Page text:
If you’ve missed me talking about it before, the Limestone Genre Expo is in Kingston this weekend, and it’s not too late to register! This will be my second year attending and if last year is anything to go by it will be a marvellous weekend of time spent thinking and talking about reading and writing. I’ll be on a few panels and hanging out at the Renaissance Press booth if you’d like to say hello, and it’s a great opportunity to meet writers and fans of great fiction. Details are here.

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John Le Carré

When I started writing this blog one of the first things I did was talk about some of the writers I particularly admire or who I think have influenced me in my own writing. I haven’t done that in a while, but as I have just started reading The Pigeon Tunnel, John Le Carré’s autobiography, I thought I would do it again.

I admire Le Carré’s work for a couple of reasons. One is that his stories are just really good stories. Most of what he writes are contemporary spy stories, and no doubt due in part to his background as an intelligence officer, Le Carré writes them very well. I guess obviously I’m not in a position to comment on how accurate or realistic the books are, but they are to me thoroughly convincing and plausible portrayal of how the secret world is likely to work. Le Carré’s perspective on this contrasts very strongly with the many more romantic versions we are given, most famously in the James Bond stories.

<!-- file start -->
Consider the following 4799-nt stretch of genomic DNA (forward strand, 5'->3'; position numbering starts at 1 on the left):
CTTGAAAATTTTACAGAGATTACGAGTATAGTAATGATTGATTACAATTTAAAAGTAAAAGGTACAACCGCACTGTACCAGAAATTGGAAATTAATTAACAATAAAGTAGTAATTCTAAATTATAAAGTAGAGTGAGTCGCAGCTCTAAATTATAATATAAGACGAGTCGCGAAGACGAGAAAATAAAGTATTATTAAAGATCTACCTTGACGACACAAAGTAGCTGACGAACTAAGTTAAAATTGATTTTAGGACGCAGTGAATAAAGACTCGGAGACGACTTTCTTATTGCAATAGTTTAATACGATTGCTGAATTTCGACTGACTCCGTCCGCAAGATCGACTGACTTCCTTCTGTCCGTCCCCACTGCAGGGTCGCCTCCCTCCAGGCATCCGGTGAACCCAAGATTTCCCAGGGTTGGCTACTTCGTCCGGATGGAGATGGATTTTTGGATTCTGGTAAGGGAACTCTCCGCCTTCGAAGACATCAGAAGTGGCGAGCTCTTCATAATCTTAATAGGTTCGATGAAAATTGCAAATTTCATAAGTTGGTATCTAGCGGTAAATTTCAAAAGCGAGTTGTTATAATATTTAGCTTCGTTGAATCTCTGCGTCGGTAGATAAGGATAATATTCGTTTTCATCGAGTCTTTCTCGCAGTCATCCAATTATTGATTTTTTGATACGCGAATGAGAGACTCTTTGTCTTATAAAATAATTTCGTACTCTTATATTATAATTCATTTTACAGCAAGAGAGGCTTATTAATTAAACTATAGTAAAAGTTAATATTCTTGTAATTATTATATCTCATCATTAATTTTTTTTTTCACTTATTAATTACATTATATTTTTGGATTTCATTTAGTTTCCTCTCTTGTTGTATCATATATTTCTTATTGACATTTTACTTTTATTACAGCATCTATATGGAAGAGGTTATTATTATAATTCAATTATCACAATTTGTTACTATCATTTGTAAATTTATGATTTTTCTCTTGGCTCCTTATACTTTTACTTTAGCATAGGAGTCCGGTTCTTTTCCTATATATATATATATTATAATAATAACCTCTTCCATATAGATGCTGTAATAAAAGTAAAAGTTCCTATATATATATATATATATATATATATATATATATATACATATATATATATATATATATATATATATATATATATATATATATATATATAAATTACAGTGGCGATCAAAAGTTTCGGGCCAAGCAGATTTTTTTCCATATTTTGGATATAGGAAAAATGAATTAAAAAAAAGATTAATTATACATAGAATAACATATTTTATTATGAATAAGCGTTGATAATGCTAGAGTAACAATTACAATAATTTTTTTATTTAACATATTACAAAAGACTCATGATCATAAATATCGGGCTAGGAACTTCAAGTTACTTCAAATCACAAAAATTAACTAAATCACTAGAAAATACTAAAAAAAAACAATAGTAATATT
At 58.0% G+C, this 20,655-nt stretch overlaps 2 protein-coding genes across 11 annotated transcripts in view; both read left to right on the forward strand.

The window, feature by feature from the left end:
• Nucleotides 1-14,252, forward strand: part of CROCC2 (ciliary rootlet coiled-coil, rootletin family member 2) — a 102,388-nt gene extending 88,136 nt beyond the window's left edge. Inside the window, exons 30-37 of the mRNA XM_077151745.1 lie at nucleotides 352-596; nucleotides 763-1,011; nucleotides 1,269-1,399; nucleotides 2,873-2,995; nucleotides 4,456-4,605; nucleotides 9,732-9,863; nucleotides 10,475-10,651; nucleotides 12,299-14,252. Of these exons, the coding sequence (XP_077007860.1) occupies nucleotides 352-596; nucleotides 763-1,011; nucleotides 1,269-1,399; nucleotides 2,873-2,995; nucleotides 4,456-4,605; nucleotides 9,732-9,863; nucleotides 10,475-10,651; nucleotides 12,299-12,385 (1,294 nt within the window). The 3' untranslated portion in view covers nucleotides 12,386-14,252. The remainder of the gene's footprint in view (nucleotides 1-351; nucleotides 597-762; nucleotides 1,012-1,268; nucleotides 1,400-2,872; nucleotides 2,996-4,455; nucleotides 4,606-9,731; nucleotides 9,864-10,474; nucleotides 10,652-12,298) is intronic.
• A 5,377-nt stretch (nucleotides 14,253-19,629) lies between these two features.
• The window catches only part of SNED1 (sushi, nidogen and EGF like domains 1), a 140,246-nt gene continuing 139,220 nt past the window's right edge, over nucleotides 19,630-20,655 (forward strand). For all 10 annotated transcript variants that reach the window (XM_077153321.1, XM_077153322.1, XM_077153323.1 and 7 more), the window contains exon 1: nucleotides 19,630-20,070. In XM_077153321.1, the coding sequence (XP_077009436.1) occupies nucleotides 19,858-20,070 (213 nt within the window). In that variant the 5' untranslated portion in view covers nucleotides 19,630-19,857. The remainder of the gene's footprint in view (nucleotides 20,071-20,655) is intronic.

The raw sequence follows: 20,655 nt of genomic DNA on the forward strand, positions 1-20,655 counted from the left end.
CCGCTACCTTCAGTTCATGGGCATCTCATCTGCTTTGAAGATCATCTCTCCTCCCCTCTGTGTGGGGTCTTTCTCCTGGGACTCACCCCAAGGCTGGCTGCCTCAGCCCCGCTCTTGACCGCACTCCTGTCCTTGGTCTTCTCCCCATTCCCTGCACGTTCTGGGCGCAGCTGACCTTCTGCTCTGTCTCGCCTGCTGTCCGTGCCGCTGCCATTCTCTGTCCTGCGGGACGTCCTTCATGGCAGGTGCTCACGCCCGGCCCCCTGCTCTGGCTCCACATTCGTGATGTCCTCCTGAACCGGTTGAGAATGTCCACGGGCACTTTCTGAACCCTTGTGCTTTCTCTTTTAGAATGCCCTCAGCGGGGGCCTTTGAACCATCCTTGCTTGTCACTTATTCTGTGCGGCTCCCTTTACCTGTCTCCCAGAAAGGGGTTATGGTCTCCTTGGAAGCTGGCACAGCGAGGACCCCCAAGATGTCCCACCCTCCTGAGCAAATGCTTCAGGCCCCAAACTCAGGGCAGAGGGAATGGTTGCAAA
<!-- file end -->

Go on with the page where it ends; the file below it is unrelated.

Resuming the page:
When I was younger I read a lot of Ian Fleming’s Bond novels, due at least in part to a massive compendium volume of them being for sale at a church garage sale, a sale at which ‘fill a bag of books for a buck’ was advertised. It probably says nothing good about me that I spent a couple of extra dollars on a massive hockey bag, packed it with books (including the Fleming) and argued that there had been no limits placed on what constituted a ‘bag’. I left with my haul, my mother’s chagrin and, no doubt, my fate in the afterlife thoroughly imperilled.